"Even My Own Lawyer..."

Because of their own concern for how the public would see them, many lawyers stayed away from the business of defending homosexuals. In the 1950s it was akin to representing pedophiles or sexual perverts. Because of this, those accused of the "crime" of homosexuality had to take what they could get in the way of representation. This often meant being represented by a lawyer who was gay himself, whose business it was to take the cases of scared homosexuals and charge them a hefty fee due to the "vice-like" situation. In a classic racket, these attorneys were sometimes even in cahoots with dishonest cops such that the "crime" of homosexuality was being used as a money making operation by the unscrupulous.

"The Fruit Tank"

This scene is part of a bigger episode of the storyline. I wrote it to illustrate the fear, humiliation and indignity involved in being busted by the police for simply exercising one's right to live the way one wished. After arrest, many gays ended up in what was called "The Fruit Tank," a section reserved for "deviates" at the Lincoln Heights Jail. Being arrested for a sex crime, such as homosexuality, was often just the beginning. Such an arrest often led to family and societal ostracization, job loss, and eviction from one's place of residence. The severity of this situation will not be lost on small-town boy, Jerry Ripley, in this scene.

Impersonation

Impersonation, or masquerading, was a term used for what would today be more commonly called, cross-dressing. At one time, such action was illegal. And even though the courts eventually ruled against the illegality of impersonation, things were slow to change. Not everyone--the police, or the masqueraders themselves--were always well informed on what the law was, so often the harassment continued. Also, regardless of the law, a man or woman's reputation, job, and acceptance by society was always at risk when one decided to engage in impersonation. This part of the book was written to illustrate this part of our history, and also to show how things have changed.

Being "Obvious" Could Be Quite Unpopular

I wrote this scene to highlight the fact that in the 1950s not all gays were thought of in the same way, even by friends of the gay community. The action here takes place inside a real bar called, The Windup, known for its tough-minded owner, Helen. While Helen loved "her boys", she did not have much tolerance for the "flamboyant" set. She felt they were outliers who gave all gays a bad name, and invited trouble. She was overtly rude to those she saw as "obvious", her single aim being to get them to shove off.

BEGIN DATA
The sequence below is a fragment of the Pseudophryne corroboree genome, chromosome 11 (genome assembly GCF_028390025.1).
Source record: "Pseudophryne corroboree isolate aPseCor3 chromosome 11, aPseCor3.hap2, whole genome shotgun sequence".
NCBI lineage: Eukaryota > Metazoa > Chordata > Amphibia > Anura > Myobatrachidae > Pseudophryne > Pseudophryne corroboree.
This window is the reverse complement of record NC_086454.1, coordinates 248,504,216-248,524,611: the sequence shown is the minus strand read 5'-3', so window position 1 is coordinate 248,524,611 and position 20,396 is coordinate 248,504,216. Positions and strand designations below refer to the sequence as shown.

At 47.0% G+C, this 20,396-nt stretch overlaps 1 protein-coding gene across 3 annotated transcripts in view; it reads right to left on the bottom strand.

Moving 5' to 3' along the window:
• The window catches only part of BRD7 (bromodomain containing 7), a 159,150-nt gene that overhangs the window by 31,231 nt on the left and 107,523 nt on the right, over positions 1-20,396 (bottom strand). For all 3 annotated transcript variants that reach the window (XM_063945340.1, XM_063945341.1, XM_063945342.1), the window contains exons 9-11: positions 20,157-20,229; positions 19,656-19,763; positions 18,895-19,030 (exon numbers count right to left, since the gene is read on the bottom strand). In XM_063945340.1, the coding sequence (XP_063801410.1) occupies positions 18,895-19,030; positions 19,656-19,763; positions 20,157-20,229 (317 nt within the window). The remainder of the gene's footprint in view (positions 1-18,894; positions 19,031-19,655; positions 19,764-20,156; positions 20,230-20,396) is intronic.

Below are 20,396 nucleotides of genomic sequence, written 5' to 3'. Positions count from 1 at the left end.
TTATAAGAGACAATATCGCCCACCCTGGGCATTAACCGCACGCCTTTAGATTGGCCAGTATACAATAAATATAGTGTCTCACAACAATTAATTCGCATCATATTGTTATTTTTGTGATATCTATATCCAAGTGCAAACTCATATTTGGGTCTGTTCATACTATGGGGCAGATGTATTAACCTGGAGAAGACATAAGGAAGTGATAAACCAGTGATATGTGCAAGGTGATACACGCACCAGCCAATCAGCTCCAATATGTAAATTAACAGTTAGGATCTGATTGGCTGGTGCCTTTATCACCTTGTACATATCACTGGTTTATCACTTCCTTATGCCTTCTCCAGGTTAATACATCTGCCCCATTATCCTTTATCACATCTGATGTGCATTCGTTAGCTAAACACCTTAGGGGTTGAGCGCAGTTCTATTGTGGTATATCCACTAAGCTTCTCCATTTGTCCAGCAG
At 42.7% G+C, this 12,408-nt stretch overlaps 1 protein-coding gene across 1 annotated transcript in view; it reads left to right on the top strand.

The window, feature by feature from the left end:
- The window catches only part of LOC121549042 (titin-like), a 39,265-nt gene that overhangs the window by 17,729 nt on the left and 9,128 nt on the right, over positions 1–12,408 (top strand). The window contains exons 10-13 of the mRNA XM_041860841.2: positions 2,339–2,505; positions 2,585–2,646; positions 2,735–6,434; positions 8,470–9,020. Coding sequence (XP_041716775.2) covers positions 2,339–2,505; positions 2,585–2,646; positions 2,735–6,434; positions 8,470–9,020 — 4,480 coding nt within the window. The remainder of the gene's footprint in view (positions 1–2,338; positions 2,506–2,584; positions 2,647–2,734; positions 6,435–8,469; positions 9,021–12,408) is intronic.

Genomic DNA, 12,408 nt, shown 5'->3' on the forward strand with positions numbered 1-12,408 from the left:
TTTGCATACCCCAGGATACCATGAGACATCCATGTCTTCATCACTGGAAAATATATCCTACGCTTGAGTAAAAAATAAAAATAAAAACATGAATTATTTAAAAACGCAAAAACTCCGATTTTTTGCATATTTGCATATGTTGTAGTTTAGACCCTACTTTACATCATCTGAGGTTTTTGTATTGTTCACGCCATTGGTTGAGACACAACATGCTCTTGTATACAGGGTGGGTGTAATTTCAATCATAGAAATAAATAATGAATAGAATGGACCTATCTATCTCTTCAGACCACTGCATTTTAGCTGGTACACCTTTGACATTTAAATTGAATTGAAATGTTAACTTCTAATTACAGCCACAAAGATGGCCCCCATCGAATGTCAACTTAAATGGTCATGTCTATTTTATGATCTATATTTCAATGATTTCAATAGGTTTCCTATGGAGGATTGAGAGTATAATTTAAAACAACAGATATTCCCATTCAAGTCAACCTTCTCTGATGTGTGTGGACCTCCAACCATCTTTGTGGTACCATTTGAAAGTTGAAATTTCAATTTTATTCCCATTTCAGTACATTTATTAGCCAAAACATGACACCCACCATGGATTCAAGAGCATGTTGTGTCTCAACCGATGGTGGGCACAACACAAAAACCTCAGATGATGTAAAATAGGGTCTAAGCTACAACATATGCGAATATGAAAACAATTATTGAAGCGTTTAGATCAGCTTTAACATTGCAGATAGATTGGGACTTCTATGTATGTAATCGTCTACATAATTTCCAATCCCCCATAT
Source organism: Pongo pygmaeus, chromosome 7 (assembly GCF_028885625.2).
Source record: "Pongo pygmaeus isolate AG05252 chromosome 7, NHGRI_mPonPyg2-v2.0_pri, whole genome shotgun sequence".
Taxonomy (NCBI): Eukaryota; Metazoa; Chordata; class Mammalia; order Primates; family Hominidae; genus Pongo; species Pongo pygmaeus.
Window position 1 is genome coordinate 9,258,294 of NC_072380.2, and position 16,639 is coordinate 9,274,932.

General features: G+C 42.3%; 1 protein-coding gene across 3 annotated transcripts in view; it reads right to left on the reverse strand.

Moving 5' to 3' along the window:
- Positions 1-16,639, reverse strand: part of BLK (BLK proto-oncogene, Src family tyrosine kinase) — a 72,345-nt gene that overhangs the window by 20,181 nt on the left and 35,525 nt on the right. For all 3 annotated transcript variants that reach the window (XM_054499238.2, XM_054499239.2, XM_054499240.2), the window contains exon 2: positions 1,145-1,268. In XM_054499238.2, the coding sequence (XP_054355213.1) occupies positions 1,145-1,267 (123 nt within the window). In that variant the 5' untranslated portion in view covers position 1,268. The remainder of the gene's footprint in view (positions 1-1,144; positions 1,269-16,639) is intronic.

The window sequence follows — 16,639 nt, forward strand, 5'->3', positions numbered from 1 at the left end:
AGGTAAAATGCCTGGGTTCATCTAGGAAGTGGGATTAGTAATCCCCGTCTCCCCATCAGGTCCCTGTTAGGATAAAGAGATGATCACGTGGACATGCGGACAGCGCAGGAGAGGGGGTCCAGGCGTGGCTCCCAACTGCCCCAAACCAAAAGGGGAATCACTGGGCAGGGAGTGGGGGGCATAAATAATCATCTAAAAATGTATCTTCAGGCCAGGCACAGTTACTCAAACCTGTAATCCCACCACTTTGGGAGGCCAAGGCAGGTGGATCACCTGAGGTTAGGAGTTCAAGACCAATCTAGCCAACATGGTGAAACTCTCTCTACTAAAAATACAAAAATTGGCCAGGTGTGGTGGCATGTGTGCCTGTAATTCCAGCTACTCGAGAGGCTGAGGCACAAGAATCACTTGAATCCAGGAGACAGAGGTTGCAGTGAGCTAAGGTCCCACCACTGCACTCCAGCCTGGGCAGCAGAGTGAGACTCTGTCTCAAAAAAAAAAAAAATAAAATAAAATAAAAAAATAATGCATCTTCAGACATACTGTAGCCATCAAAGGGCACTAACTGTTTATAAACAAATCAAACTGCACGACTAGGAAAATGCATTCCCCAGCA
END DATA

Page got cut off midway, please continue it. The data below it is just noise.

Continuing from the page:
Homosexuality as a Mental Disorder

In the 1950s most people thought of gays as being sick. It was a widely held belief even among those in the psychological field. Not surprisingly, many gays were filled with shame and doubt, quite the opposite of the "Pride" we see today. This excerpt is part of a scene I wrote to highlight those feelings of poor self-esteem and the effects such feelings could have on a person's entire being.

Chapter One+

THE DUPLEX is a thrilling tale, set in 1950s L.A., of four gay friends who hatch a daring scheme to live life on their own terms, during a time of systemic governmental persecution. My book will be available on Amazon starting 5/12/20 and I hope you will check it out. Each chapter is narrated by one of the four main characters. Please enjoy the first chapter+ of THE DUPLEX!

New to Hollywood

I wrote this part of the book to illustrate what it was like for newcomers to Hollywood in the middle of the last century. Notice the train travel, and the fact that this particular character was from a small town. Hollywood was a whole new world for these farm boys and farm girls. In that sense, Hollywood then, was much like today. On another note, part and parcel of living in L.A., if you were gay back then, was being forced to deal with a very aggressive police force, led by Police Chief "Wild Bill" Parker. Powerful forces, like Parker, were determined to clean Los Angeles up for "decent citizens."

Living a Lie

In the 1950s, gay people were forced to be hyper-aware of the autobiographical narrative they were presenting to the outside world, or even to their families and friends. Putting on a good show took precedence over the truth, and the pressure to keep it up was tremendous, and stressful. I wrote this scene to highlight that reality. Being careful, and often living a lie, in some way or another, was simply part of life for homosexuals in this era. To do otherwise was a huge gamble, often leading to humiliation, arrest and loss of one's job and home.

Lavender Dating

This is part of a scene that illustrates what it was like for multiple couples to engage in what was called, "lavender dating." This ritual was a common practice among gay people during a time when homosexuality was illegal. Two or more same sex couples would go out together, sit boy-girl, and generally behave as if they were a group of heterosexual couples. This was really the only way gay couples could go out for dinner and dancing "together." What I find interesting was the camaraderie, the way gays and lesbians helped each other in their common plight, and especially the way they made the most of their situation. They had fun with it--knowing what society expected, they played up their heterosexual roles to the hilt.

Entrapment

In the mid-fifties being gay was illegal. The punishment for committing this "crime" was often jail, and loss of one's career and friends. In short, it was the fast track to becoming a social pariah. Chapter One begins with Cliff Lonigan's experience with entrapment. He's the kind of guy who just "can't" go to jail for homosexuality and would do anything to get out of it.